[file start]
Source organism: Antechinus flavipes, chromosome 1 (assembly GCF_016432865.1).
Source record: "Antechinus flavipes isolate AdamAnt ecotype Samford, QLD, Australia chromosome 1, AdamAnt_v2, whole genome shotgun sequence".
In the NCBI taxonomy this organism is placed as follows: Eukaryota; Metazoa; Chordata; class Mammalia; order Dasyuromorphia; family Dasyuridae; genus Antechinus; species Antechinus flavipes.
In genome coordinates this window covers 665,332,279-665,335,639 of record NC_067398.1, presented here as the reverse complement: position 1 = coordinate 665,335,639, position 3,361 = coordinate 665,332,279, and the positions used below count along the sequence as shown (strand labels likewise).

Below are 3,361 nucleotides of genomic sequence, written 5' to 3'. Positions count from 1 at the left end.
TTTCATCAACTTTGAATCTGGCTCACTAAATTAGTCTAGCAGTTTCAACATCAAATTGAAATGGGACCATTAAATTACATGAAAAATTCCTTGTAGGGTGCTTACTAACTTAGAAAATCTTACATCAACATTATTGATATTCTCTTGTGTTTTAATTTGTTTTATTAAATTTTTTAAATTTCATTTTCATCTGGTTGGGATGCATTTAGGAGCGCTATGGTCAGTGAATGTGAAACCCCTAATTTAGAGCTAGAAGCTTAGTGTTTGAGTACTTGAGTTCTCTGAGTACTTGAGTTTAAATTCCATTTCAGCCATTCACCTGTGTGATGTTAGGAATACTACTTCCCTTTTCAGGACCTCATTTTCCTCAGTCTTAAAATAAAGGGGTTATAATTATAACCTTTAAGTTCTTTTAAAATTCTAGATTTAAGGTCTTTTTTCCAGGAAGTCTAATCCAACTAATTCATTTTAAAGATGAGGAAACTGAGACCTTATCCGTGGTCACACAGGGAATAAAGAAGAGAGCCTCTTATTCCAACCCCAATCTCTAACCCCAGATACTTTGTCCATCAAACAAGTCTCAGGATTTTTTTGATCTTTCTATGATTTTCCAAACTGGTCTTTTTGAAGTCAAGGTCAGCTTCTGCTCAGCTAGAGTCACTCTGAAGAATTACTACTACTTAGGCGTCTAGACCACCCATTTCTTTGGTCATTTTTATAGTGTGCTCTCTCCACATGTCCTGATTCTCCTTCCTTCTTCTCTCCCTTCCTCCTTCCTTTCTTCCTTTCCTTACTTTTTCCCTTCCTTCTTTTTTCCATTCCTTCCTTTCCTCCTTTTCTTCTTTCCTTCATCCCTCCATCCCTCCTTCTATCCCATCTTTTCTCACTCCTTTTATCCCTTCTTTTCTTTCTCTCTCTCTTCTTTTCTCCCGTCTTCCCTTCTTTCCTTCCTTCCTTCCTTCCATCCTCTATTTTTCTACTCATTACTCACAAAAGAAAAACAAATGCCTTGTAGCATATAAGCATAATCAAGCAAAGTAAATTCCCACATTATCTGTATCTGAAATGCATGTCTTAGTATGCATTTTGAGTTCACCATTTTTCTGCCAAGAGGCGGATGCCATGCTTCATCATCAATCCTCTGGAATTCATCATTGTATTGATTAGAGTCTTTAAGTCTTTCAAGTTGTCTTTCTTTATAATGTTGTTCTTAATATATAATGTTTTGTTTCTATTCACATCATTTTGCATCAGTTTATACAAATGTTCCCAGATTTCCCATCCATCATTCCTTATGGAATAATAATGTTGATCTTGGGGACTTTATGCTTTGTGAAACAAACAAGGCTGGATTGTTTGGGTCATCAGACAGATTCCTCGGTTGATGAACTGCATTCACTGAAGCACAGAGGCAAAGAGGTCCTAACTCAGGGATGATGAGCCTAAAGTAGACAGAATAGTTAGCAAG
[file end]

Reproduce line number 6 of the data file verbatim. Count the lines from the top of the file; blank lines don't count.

TTTCATCAACTTTGAATCTGGCTCACTAAATTAGTCTAGCAGTTTCAACATCAAATTGAAATGGGACCATTAAATTACATGAAAAATTCCTTGTAGGGTGCTTACTAACTTAGAAAATCTTACATCAACATTATTGATATTCTCTTGTGTTTTAATTTGTTTTATTAAATTTTTTAAATTTCATTTTCATCTGGTTGGGATGCATTTAGGAGCGCTATGGTCAGTGAATGTGAAACCCCTAATTTAGAGCTAGAAGCTTAGTGTTTGAGTACTTGAGTTCTCTGAGTACTTGAGTTTAAATTCCATTTCAGCCATTCACCTGTGTGATGTTAGGAATACTACTTCCCTTTTCAGGACCTCATTTTCCTCAGTCTTAAAATAAAGGGGTTATAATTATAACCTTTAAGTTCTTTTAAAATTCTAGATTTAAGGTCTTTTTTCCAGGAAGTCTAATCCAACTAATTCATTTTAAAGATGAGGAAACTGAGACCTTATCCGTGGTCACACAGGGAATAAAGAAGAGAGCCTCTTATTCCAACCCCAATCTCTAACCCCAGATACTTTGTCCATCAAACAAGTCTCAGGATTTTTTTGATCTTTCTATGATTTTCCAAACTGGTCTTTTTGAAGTCAAGGTCAGCTTCTGCTCAGCTAGAGTCACTCTGAAGAATTACTACTACTTAGGCGTCTAGACCACCCATTTCTTTGGTCATTTTTATAGTGTGCTCTCTCCACATGTCCTGATTCTCCTTCCTTCTTCTCTCCCTTCCTCCTTCCTTTCTTCCTTTCCTTACTTTTTCCCTTCCTTCTTTTTTCCATTCCTTCCTTTCCTCCTTTTCTTCTTTCCTTCATCCCTCCATCCCTCCTTCTATCCCATCTTTTCTCACTCCTTTTATCCCTTCTTTTCTTTCTCTCTCTCTTCTTTTCTCCCGTCTTCCCTTCTTTCCTTCCTTCCTTCCTTCCATCCTCTATTTTTCTACTCATTACTCACAAAAGAAAAACAAATGCCTTGTAGCATATAAGCATAATCAAGCAAAGTAAATTCCCACATTATCTGTATCTGAAATGCATGTCTTAGTATGCATTTTGAGTTCACCATTTTTCTGCCAAGAGGCGGATGCCATGCTTCATCATCAATCCTCTGGAATTCATCATTGTATTGATTAGAGTCTTTAAGTCTTTCAAGTTGTCTTTCTTTATAATGTTGTTCTTAATATATAATGTTTTGTTTCTATTCACATCATTTTGCATCAGTTTATACAAATGTTCCCAGATTTCCCATCCATCATTCCTTATGGAATAATAATGTTGATCTTGGGGACTTTATGCTTTGTGAAACAAACAAGGCTGGATTGTTTGGGTCATCAGACAGATTCCTCGGTTGATGAACTGCATTCACTGAAGCACAGAGGCAAAGAGGTCCTAACTCAGGGATGATGAGCCTAAAGTAGACAGAATAGTTAGCAAG